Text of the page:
The Adventures of Prince Camaralzaman and the Princess Badoura
Some twenty days' sail from the coast of Persia lies the isle of the children of Khaledan. The island is divided into several provinces, in each of which are large flourishing towns, and the whole forms an important kingdom. It was governed in former days by a king named Schahzaman, who, with good right, considered himself one of the most peaceful, prosperous, and fortunate monarchs on the earth. In fact, he had but one grievance, which was that none of his four wives had given him an heir.
This distressed him so greatly that one day he confided his grief to the grand-vizir, who, being a wise counsellor, said: "Such matters are indeed beyond human aid. Allah alone can grant your desire, and I should advise you, sire, to send large gifts to those holy men who spend their lives in prayer, and to beg for their intercessions. Who knows whether their petitions may not be answered!"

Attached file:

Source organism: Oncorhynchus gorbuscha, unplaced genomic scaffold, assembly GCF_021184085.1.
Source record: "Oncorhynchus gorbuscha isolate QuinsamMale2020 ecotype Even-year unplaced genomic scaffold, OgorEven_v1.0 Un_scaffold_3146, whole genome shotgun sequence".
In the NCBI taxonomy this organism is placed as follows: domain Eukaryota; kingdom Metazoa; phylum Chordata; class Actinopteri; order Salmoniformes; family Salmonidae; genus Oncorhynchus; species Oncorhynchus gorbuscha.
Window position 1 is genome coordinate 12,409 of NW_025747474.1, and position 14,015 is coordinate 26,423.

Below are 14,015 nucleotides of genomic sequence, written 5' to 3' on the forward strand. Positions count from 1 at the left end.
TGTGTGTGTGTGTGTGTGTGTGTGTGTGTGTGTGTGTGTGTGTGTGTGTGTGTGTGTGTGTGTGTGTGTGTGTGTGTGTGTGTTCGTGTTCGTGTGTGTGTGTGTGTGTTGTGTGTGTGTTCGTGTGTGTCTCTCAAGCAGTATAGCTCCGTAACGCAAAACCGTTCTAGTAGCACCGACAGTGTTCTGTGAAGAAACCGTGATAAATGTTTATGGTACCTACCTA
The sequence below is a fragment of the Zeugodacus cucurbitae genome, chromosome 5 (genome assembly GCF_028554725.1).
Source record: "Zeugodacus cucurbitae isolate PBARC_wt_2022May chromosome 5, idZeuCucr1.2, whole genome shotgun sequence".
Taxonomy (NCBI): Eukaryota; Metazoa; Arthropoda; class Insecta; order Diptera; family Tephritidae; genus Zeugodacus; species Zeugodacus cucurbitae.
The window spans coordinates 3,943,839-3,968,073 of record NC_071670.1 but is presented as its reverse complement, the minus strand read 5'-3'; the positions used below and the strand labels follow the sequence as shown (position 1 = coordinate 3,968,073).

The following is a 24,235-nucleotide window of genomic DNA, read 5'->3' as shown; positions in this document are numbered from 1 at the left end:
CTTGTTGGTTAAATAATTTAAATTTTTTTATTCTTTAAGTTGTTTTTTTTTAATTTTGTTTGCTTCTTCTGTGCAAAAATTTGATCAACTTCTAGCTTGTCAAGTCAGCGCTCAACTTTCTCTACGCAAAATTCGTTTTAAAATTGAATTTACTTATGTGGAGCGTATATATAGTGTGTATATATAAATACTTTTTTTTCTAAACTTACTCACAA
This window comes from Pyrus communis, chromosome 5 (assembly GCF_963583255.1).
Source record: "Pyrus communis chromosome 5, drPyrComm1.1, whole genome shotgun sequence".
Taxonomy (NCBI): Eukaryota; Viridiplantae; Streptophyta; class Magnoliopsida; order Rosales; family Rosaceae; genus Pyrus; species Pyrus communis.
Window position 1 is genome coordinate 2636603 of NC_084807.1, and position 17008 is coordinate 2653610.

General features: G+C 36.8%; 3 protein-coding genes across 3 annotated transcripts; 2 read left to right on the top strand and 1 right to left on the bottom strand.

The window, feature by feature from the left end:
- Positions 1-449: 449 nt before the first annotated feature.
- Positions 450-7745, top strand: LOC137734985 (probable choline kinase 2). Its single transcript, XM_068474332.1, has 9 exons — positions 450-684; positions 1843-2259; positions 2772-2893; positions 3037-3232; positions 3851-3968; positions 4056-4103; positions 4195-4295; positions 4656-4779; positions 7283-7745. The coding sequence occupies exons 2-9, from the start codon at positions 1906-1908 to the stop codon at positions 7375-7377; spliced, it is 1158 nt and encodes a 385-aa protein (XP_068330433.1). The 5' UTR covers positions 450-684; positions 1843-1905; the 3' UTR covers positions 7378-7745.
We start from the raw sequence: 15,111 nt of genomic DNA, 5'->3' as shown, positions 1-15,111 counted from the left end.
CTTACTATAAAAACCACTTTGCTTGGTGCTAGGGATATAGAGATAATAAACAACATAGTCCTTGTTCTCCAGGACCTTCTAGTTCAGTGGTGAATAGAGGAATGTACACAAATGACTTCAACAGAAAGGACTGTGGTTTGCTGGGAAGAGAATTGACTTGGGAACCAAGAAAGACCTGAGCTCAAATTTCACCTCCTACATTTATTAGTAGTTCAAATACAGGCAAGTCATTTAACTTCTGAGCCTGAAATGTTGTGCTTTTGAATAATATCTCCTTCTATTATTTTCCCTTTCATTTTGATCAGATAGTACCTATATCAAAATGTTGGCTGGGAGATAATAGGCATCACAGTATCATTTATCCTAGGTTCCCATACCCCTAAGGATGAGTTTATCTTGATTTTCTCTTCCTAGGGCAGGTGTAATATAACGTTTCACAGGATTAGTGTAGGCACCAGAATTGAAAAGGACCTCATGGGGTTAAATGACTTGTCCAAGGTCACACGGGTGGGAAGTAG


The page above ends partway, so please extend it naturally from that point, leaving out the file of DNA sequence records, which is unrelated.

The king took his vizir's advice, and the result of so many prayers for an heir to the throne was that a son was born to him the following year.
Schahzaman sent noble gifts as thank offerings to all the mosques and religious houses, and great rejoicings were celebrated in honour of the birth of the little prince, who was so beautiful that he was named Camaralzaman, or "Moon of the Century."
Prince Camaralzaman was brought up with extreme care by an excellent governor and all the cleverest teachers, and he did such credit to them that when he was grown up, a more charming and accomplished young man was not to be found. Whilst he was still a youth the king, his father, who loved him dearly, had some thoughts of abdicating in his favour. As usual he talked over his plans with his grand-vizir, who, though he did not approve the idea, would not state all his objections.
"Sire," he replied, "the prince is still very young for the cares of state. Your Majesty fears his growing idle and careless, and doubtless you are right. But how would it be if he were first to marry? This would attach him to his home, and your Majesty might give him a share in your counsels, so that he might gradually learn how to wear a crown, which you can give up to him whenever you find him capable of wearing it.